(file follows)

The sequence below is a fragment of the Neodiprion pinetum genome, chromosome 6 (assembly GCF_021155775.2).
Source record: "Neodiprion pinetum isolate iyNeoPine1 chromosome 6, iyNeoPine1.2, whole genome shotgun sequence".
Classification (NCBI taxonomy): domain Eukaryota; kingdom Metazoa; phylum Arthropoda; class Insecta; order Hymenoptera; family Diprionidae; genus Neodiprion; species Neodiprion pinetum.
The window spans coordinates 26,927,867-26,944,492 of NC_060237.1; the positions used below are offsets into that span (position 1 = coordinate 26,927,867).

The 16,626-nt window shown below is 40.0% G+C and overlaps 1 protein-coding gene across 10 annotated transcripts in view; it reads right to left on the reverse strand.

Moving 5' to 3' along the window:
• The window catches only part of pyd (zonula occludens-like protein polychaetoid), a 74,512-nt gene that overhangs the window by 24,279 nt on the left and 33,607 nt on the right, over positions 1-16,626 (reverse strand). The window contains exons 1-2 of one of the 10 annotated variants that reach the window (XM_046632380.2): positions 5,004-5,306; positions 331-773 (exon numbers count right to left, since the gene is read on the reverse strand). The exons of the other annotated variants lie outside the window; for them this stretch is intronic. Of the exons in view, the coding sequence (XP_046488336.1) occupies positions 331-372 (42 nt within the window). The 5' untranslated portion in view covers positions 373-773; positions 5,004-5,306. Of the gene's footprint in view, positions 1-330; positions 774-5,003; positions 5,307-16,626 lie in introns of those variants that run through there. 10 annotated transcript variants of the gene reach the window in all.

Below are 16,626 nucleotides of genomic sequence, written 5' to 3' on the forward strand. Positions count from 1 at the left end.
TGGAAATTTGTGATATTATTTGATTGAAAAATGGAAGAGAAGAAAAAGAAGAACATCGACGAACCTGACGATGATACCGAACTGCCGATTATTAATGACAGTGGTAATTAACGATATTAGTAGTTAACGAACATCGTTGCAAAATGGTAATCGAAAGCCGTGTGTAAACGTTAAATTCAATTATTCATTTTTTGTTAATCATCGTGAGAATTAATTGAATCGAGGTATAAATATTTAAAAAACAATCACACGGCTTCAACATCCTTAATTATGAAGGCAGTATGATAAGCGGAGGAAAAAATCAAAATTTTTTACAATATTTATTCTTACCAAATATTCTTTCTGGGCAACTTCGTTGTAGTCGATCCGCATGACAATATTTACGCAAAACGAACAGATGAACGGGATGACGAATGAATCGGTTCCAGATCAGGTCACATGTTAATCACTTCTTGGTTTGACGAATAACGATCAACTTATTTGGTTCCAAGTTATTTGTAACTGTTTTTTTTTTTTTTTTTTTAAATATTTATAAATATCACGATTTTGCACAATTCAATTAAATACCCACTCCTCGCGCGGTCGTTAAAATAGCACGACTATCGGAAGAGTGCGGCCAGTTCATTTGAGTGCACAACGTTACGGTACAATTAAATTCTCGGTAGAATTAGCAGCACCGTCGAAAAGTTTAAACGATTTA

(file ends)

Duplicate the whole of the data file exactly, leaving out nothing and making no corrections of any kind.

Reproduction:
The sequence below is a fragment of the Neodiprion pinetum genome, chromosome 6 (assembly GCF_021155775.2).
Source record: "Neodiprion pinetum isolate iyNeoPine1 chromosome 6, iyNeoPine1.2, whole genome shotgun sequence".
Classification (NCBI taxonomy): domain Eukaryota; kingdom Metazoa; phylum Arthropoda; class Insecta; order Hymenoptera; family Diprionidae; genus Neodiprion; species Neodiprion pinetum.
The window spans coordinates 26,927,867-26,944,492 of NC_060237.1; the positions used below are offsets into that span (position 1 = coordinate 26,927,867).

The 16,626-nt window shown below is 40.0% G+C and overlaps 1 protein-coding gene across 10 annotated transcripts in view; it reads right to left on the reverse strand.

Moving 5' to 3' along the window:
• The window catches only part of pyd (zonula occludens-like protein polychaetoid), a 74,512-nt gene that overhangs the window by 24,279 nt on the left and 33,607 nt on the right, over positions 1-16,626 (reverse strand). The window contains exons 1-2 of one of the 10 annotated variants that reach the window (XM_046632380.2): positions 5,004-5,306; positions 331-773 (exon numbers count right to left, since the gene is read on the reverse strand). The exons of the other annotated variants lie outside the window; for them this stretch is intronic. Of the exons in view, the coding sequence (XP_046488336.1) occupies positions 331-372 (42 nt within the window). The 5' untranslated portion in view covers positions 373-773; positions 5,004-5,306. Of the gene's footprint in view, positions 1-330; positions 774-5,003; positions 5,307-16,626 lie in introns of those variants that run through there. 10 annotated transcript variants of the gene reach the window in all.

Below are 16,626 nucleotides of genomic sequence, written 5' to 3' on the forward strand. Positions count from 1 at the left end.
TGGAAATTTGTGATATTATTTGATTGAAAAATGGAAGAGAAGAAAAAGAAGAACATCGACGAACCTGACGATGATACCGAACTGCCGATTATTAATGACAGTGGTAATTAACGATATTAGTAGTTAACGAACATCGTTGCAAAATGGTAATCGAAAGCCGTGTGTAAACGTTAAATTCAATTATTCATTTTTTGTTAATCATCGTGAGAATTAATTGAATCGAGGTATAAATATTTAAAAAACAATCACACGGCTTCAACATCCTTAATTATGAAGGCAGTATGATAAGCGGAGGAAAAAATCAAAATTTTTTACAATATTTATTCTTACCAAATATTCTTTCTGGGCAACTTCGTTGTAGTCGATCCGCATGACAATATTTACGCAAAACGAACAGATGAACGGGATGACGAATGAATCGGTTCCAGATCAGGTCACATGTTAATCACTTCTTGGTTTGACGAATAACGATCAACTTATTTGGTTCCAAGTTATTTGTAACTGTTTTTTTTTTTTTTTTTTTAAATATTTATAAATATCACGATTTTGCACAATTCAATTAAATACCCACTCCTCGCGCGGTCGTTAAAATAGCACGACTATCGGAAGAGTGCGGCCAGTTCATTTGAGTGCACAACGTTACGGTACAATTAAATTCTCGGTAGAATTAGCAGCACCGTCGAAAAGTTTAAACGATTTA